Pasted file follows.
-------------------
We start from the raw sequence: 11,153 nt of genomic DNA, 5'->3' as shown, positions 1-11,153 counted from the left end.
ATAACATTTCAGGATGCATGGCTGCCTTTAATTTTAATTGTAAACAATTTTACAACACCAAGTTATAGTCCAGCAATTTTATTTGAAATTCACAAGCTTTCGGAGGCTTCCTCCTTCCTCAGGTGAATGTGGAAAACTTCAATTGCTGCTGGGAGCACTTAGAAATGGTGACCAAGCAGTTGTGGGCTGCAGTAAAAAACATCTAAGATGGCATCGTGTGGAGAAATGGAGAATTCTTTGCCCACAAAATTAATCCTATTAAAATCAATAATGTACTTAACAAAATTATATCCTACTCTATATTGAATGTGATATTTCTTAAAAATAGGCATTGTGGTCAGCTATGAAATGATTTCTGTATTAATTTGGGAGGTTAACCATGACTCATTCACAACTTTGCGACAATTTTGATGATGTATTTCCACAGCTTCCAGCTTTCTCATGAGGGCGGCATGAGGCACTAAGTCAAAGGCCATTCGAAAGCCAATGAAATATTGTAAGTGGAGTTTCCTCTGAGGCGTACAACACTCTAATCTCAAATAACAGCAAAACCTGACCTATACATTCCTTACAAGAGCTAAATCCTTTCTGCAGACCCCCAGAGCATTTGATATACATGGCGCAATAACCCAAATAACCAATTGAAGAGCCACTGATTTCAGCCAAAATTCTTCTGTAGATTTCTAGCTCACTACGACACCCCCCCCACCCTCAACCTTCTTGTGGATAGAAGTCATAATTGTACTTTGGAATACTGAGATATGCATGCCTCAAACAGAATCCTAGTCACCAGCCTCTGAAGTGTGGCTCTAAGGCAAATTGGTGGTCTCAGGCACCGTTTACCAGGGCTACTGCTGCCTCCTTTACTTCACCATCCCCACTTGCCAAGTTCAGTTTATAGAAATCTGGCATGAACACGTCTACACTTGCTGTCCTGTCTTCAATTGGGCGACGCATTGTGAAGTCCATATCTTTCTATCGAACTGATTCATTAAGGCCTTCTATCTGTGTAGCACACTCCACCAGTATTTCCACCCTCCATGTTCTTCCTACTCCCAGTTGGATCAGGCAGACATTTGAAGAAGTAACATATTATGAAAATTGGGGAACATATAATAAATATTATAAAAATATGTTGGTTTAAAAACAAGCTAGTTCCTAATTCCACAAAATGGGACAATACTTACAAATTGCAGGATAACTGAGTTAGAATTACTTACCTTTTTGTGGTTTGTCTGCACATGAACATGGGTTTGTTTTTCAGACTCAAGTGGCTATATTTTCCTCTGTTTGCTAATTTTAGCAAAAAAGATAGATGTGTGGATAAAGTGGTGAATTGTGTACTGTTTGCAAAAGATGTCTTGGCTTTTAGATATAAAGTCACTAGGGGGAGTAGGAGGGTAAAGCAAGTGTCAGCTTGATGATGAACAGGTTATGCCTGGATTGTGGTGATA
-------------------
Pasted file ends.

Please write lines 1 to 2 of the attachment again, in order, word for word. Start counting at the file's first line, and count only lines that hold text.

We start from the raw sequence: 11,153 nt of genomic DNA, 5'->3' as shown, positions 1-11,153 counted from the left end.
ATAACATTTCAGGATGCATGGCTGCCTTTAATTTTAATTGTAAACAATTTTACAACACCAAGTTATAGTCCAGCAATTTTATTTGAAATTCACAAGCTTTCGGAGGCTTCCTCCTTCCTCAGGTGAATGTGGAAAACTTCAATTGCTGCTGGGAGCACTTAGAAATGGTGACCAAGCAGTTGTGGGCTGCAGTAAAAAACATCTAAGATGGCATCGTGTGGAGAAATGGAGAATTCTTTGCCCACAAAATTAATCCTATTAAAATCAATAATGTACTTAACAAAATTATATCCTACTCTATATTGAATGTGATATTTCTTAAAAATAGGCATTGTGGTCAGCTATGAAATGATTTCTGTATTAATTTGGGAGGTTAACCATGACTCATTCACAACTTTGCGACAATTTTGATGATGTATTTCCACAGCTTCCAGCTTTCTCATGAGGGCGGCATGAGGCACTAAGTCAAAGGCCATTCGAAAGCCAATGAAATATTGTAAGTGGAGTTTCCTCTGAGGCGTACAACACTCTAATCTCAAATAACAGCAAAACCTGACCTATACATTCCTTACAAGAGCTAAATCCTTTCTGCAGACCCCCAGAGCATTTGATATACATGGCGCAATAACCCAAATAACCAATTGAAGAGCCACTGATTTCAGCCAAAATTCTTCTGTAGATTTCTAGCTCACTACGACACCCCCCCCACCCTCAACCTTCTTGTGGATAGAAGTCATAATTGTACTTTGGAATACTGAGATATGCATGCCTCAAACAGAATCCTAGTCACCAGCCTCTGAAGTGTGGCTCTAAGGCAAATTGGTGGTCTCAGGCACCGTTTACCAGGGCTACTGCTGCCTCCTTTACTTCACCATCCCCACTTGCCAAGTTCAGTTTATAGAAATCTGGCATGAACACGTCTACACTTGCTGTCCTGTCTTCAATTGGGCGACGCATTGTGAAGTCCATATCTTTCTATCGAACTGATTCATTAAGGCCTTCTATCTGTGTAGCACACTCCACCAGTATTTCCACCCTCCATGTTCTTCCTACTCCCAGTTGGATCAGGCAGACATTTGAAGAAGTAACATATTATGAAAATTGGGGAACATATAATAAATATTATAAAAATATGTTGGTTTAAAAACAAGCTAGTTCCTAATTCCACAAAATGGGACAATACTTACAAATTGCAGGATAACTGAGTTAGAATTACTTACCTTTTTGTGGTTTGTCTGCACATGAACATGGGTTTGTTTTTCAGACTCAAGTGGCTATATTTTCCTCTGTTTGCTAATTTTAGCAAAAAAGATAGATGTGTGGATAAAGTGGTGAATTGTGTACTGTTTGCAAAAGATGTCTTGGCTTTTAGATATAAAGTCACTAGGGGGAGTAGGAGGGTAAAGCAAGTGTCAGCTTGATGATGAACAGGTTATGCCTGGATTGTGGTGATA